This project is an example of adaptive reuse. Adaptive reuse can be described as a process that involves reusing old structures or sites for a newer purpose. It can be linked to conserving the historic architectural language and taking advantage of it to meet the current demands.

The historic stonework of the original barn holds character and design details unique to the older times which wouldn’t have been possible in the latest building proposal. The one-of-a-kind details can be found in this extraordinary design. 

Where contemporary architecture has become all about new design proposals and modern techniques, this project exemplifies the beauty of historic structures. It conveys a solid message that architecture is not about proposing new designs. Rebuilding or preservation of historic structures also forms a major part of the architecture.

Great architecture is one that is loaded with cultural context, and local materials and is sensitive to its surroundings. These qualities can be seen in this structure which has a very delicate and thoughtful design approach that respects the originality of the building.

The design caters to the need for economic construction and serves as a technical background of the village for the local municipality. The proposal serves the natives of the village and aims at improvising and assisting in the current quality of life of the village.

This architectural design is a great example of the modern design vision associated with its historic background and aligning with the concepts of sustainability. Stodola 21 Renovation went through serious planning to propose a creative yet local solution to the issue.

Stodola 21 Renovation with a wooden door and window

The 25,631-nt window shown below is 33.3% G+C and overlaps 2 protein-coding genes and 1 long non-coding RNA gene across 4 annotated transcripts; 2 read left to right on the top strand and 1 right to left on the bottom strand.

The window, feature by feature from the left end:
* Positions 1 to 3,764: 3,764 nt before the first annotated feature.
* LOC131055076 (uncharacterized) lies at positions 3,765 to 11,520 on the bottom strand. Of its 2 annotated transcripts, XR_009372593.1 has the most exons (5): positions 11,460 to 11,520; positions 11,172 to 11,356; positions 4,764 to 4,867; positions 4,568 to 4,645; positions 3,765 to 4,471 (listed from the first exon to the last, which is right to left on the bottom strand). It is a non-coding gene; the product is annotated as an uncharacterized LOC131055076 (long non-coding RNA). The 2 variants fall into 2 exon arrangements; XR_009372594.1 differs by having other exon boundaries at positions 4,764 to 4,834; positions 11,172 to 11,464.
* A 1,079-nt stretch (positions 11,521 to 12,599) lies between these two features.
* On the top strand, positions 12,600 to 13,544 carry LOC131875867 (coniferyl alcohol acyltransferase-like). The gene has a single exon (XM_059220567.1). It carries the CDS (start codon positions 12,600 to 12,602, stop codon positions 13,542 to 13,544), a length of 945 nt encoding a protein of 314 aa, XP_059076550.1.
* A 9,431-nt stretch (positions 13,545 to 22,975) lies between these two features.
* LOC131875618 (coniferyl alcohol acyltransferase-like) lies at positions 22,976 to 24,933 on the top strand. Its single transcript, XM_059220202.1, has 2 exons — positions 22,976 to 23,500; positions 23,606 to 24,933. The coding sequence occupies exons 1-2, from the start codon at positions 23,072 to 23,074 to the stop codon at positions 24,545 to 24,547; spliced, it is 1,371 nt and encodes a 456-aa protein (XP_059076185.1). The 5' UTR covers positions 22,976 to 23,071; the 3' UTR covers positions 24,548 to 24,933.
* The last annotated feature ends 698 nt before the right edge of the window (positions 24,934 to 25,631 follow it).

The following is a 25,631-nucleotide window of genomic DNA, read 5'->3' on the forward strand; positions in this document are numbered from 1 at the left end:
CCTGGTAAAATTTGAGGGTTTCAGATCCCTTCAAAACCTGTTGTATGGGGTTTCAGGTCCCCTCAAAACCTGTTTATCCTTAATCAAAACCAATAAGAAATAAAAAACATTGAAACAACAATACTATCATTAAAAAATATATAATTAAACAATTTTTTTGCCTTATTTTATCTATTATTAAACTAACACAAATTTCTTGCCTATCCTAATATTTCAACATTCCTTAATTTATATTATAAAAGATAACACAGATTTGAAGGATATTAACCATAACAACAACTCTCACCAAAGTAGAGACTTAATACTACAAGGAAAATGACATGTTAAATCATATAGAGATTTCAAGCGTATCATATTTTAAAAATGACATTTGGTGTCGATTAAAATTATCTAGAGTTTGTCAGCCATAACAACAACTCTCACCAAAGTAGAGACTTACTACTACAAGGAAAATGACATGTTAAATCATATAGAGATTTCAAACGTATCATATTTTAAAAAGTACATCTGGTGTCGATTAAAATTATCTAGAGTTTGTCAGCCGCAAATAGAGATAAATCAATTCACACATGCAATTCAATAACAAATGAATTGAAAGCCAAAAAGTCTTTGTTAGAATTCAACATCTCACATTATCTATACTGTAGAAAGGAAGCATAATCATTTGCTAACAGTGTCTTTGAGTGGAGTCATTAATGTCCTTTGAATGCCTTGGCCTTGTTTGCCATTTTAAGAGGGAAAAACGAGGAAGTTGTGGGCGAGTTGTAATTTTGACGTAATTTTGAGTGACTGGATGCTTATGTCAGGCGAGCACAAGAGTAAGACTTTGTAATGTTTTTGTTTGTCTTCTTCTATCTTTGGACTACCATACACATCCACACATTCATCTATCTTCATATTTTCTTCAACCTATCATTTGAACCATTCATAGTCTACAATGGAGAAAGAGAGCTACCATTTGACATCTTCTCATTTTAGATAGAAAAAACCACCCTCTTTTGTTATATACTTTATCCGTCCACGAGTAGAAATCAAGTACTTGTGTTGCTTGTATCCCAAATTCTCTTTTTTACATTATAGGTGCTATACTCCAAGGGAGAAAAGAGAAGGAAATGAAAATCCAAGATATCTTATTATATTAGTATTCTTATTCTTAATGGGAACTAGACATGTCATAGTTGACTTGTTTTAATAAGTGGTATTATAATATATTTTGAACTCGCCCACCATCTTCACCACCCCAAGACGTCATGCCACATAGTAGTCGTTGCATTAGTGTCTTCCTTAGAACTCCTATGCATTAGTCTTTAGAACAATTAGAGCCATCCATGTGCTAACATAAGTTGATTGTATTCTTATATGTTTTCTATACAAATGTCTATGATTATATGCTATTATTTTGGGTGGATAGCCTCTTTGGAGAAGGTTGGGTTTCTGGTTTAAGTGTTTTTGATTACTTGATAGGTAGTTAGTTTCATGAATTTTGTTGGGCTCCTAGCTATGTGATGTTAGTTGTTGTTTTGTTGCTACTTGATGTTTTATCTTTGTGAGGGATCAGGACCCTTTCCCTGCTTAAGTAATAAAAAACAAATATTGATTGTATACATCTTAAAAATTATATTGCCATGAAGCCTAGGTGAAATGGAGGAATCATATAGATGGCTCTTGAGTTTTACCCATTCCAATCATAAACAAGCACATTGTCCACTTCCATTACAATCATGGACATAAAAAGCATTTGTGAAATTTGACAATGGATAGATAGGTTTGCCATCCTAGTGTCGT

The natural color and material palette for the design camouflages the surroundings and natural landscape. The rustic gray appearance of the structure is enhanced by a contrasting wooden main gate. This vintage looks further balanced with a touch of modernity with advanced materials like steel and anthracite metallic sheets.

Gray pavers and green landscaping contrast to impart unique aesthetics to the overall structure and form a visual balance. The building is a great example of harmony and balance between classic architecture and a contemporary approach.

Stodola 21 Renovation room with a black door and a stone wall.

This adaptive reuse project has injected a new life into the old structure and has managed to preserve the historic values and resources linked with it. The abandoned yet significant barn was made to breathe again with a restoration of the old architecture and additions of modern elements in it.

Proposing solutions with restoring the barn instead of its demolition and constructing a new one has saved on the cost and benefited the environment. Reusing and revamping old architectural elements minimized resource consumption and resulted in a structure that has always belonged to the village community. 

The amalgamation of the old structure with the latest techniques and added landscaping has assisted in the preservation of the original and authentic architectural features local to the village. The well thought planning managed to connect the building with various routes to carry out services conveniently.

DOMYJINAK Architects have successfully achieved a perfect balance of sustainability at modern design solutions in this historic barn. The approach of adaptive reuse turned out to be economically and environmentally healthy. An energy-efficient design aligned with the site features managed to bypass the waste associated with the modern constructions.

Stodola 21 Renovation by DOMYJINAK Architects


This project can be considered remarkable for valuing the historic structure as an important part of sustainable development. The design is eco-friendly and has social benefits to the local community and is aimed to serve well for the municipality and practical needs.

This structure enables a glimpse into the past and borrows a modern character from the present and future architectural language.